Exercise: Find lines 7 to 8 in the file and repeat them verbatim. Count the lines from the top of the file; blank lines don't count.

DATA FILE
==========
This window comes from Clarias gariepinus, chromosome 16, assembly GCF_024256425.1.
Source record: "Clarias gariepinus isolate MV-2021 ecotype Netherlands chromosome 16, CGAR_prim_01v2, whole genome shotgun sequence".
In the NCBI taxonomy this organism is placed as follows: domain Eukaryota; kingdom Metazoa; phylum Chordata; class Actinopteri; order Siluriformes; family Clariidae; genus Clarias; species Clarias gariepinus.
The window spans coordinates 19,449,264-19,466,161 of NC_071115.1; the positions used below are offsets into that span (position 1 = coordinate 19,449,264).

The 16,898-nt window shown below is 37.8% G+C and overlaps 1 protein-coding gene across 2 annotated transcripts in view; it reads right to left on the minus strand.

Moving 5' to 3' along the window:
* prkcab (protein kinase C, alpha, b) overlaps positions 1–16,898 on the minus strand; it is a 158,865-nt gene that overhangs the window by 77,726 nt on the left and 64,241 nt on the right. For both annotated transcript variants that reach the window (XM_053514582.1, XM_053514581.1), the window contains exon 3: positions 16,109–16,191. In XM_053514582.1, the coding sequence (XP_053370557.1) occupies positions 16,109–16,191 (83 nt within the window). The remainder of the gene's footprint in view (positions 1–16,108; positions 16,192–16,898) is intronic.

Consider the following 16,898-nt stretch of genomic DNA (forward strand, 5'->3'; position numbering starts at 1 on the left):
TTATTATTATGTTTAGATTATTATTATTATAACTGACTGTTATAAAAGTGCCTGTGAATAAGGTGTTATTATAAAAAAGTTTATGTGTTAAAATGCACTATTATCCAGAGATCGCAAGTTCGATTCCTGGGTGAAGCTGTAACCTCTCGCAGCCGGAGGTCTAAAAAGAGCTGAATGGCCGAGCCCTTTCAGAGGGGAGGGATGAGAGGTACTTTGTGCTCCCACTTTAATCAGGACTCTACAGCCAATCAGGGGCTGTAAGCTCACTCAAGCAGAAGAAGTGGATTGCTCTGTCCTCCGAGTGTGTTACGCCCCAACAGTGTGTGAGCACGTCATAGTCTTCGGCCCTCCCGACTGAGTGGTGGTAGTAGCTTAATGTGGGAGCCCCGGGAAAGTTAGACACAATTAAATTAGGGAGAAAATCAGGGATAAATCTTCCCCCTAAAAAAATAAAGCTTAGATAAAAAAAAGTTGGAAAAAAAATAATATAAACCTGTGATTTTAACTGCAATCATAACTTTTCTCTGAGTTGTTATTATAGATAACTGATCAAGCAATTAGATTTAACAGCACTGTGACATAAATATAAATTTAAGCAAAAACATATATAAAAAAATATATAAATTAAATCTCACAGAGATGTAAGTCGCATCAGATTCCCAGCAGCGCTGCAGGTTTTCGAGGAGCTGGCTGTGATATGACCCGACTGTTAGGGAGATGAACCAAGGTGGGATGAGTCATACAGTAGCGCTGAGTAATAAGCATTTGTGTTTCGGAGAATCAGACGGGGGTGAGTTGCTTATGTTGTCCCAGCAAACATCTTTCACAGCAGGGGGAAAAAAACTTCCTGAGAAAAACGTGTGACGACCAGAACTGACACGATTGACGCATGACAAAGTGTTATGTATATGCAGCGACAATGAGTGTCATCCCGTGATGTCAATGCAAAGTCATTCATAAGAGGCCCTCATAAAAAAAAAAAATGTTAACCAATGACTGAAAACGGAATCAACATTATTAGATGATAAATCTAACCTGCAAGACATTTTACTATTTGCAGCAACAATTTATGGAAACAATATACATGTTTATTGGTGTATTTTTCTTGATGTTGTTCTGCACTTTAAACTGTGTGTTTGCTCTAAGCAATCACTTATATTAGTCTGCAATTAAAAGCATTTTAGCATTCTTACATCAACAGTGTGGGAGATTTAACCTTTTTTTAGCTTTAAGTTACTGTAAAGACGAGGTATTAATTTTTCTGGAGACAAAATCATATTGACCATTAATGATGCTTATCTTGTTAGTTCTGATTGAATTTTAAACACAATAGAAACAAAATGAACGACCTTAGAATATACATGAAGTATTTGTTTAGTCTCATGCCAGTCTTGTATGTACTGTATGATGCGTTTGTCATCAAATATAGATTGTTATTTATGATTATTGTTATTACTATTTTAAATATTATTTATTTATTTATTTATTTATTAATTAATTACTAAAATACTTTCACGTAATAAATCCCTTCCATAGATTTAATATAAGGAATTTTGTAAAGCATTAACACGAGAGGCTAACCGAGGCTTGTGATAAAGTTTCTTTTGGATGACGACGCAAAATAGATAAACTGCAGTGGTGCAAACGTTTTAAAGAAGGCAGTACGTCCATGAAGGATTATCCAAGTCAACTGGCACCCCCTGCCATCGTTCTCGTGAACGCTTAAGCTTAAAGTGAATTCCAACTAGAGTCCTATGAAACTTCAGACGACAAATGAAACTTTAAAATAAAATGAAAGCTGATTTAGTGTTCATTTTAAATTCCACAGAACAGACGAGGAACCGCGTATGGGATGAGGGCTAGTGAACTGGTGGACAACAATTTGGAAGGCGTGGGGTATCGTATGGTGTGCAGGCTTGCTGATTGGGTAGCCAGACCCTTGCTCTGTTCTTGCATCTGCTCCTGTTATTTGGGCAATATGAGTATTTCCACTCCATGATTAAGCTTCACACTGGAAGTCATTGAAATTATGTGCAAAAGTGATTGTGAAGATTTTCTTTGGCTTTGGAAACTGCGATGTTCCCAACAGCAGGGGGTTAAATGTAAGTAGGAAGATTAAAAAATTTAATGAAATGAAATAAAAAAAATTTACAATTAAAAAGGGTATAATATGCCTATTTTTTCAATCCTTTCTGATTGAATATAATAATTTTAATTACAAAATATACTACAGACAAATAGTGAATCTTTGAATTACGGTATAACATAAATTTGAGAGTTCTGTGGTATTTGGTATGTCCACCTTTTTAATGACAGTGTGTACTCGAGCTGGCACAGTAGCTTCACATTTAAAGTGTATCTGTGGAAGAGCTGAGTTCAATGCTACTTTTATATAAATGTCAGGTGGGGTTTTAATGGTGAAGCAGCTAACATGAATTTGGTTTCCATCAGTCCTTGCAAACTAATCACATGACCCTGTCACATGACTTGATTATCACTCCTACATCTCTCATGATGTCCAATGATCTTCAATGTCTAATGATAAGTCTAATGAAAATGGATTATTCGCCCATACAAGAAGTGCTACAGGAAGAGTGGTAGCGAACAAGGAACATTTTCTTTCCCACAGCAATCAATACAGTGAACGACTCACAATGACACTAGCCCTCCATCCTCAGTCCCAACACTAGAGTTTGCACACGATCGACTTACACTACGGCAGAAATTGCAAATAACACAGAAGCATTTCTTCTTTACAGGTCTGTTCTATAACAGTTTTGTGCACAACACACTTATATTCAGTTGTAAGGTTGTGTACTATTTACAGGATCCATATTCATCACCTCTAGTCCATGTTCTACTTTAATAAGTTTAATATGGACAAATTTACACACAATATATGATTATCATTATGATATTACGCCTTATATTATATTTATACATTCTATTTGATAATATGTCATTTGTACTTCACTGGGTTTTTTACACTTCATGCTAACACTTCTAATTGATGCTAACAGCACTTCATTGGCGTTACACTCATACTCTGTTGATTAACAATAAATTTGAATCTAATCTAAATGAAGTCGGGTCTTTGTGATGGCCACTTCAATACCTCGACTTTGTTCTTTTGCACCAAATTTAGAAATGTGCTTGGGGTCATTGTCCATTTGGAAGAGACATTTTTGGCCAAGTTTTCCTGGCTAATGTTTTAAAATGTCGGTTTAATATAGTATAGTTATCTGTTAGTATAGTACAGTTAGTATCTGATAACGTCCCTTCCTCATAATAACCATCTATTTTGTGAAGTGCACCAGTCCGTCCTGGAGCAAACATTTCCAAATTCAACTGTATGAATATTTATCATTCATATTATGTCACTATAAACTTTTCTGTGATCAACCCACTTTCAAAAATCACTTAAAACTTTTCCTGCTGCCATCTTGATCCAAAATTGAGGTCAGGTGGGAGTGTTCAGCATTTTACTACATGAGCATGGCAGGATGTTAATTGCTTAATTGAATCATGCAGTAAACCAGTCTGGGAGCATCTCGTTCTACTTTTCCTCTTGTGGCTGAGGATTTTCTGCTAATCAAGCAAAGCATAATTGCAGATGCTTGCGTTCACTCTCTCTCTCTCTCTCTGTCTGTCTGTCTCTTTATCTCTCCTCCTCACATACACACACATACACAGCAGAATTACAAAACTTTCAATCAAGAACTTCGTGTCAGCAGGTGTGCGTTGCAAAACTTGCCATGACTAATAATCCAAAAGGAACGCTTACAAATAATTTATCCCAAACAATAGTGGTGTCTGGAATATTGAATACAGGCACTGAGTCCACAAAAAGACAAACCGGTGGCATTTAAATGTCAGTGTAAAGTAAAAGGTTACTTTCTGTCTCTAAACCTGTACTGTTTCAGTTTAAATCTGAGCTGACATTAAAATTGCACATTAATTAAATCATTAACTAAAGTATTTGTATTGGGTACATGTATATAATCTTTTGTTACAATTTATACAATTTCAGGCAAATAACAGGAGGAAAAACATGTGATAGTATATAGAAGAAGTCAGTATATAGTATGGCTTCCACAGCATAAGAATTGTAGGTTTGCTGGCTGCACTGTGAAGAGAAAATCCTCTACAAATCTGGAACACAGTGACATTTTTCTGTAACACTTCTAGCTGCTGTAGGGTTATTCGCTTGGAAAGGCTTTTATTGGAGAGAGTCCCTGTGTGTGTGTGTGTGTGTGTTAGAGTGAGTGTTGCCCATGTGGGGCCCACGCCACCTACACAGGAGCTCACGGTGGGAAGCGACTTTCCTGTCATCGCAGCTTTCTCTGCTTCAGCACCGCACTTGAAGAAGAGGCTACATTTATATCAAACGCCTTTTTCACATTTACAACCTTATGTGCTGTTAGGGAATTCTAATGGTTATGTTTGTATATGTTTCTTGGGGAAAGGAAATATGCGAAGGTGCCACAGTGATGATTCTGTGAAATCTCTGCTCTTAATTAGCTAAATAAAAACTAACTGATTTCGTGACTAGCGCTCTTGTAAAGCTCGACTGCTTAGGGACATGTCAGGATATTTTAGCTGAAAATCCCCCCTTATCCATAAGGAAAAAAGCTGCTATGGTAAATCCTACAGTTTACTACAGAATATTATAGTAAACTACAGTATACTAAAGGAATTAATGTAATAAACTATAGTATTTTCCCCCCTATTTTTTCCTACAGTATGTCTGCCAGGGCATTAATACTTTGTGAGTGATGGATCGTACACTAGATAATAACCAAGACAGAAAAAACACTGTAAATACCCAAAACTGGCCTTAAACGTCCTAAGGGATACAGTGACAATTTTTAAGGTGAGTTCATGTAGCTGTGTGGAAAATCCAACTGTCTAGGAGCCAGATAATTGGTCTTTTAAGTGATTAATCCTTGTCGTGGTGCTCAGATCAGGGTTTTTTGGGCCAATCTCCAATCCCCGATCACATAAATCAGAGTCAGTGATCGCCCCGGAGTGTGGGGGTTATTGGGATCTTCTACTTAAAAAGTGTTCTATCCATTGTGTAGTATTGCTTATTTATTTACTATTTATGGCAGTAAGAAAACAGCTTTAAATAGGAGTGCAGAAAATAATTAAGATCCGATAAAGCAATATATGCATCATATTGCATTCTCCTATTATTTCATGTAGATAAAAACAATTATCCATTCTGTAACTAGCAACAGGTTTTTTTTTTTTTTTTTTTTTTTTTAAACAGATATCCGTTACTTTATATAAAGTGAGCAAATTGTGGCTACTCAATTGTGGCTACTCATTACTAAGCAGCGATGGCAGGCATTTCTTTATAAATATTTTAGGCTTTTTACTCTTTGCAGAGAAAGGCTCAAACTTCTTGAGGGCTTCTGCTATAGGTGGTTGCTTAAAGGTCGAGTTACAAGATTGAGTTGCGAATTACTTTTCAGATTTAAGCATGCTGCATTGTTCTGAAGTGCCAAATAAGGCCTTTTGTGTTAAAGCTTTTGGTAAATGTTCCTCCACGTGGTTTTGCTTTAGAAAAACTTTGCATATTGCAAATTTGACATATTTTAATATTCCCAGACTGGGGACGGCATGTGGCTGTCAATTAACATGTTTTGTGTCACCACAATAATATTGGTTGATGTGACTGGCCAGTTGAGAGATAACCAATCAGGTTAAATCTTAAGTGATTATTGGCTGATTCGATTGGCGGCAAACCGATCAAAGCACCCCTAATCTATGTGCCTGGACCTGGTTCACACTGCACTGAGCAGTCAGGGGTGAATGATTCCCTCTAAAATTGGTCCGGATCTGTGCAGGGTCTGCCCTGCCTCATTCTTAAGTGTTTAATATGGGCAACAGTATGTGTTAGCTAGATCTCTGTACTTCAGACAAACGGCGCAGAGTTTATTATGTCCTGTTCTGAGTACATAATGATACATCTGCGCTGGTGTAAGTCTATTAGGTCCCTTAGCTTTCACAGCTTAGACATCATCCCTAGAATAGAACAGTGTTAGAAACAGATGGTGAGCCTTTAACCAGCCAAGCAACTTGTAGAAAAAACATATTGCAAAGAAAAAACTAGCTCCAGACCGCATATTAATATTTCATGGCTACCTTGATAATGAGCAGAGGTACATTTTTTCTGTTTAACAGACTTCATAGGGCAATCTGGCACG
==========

* prkcab (protein kinase C, alpha, b) overlaps positions 1–16,898 on the minus strand; it is a 158,865-nt gene that overhangs the window by 77,726 nt on the left and 64,241 nt on the right. For both annotated transcript variants that reach the window (XM_053514582.1, XM_053514581.1), the window contains exon 3: positions 16,109–16,191. In XM_053514582.1, the coding sequence (XP_053370557.1) occupies positions 16,109–16,191 (83 nt within the window). The remainder of the gene's footprint in view (positions 1–16,108; positions 16,192–16,898) is intronic.

Consider the following 16,898-nt stretch of genomic DNA (forward strand, 5'->3'; position numbering starts at 1 on the left):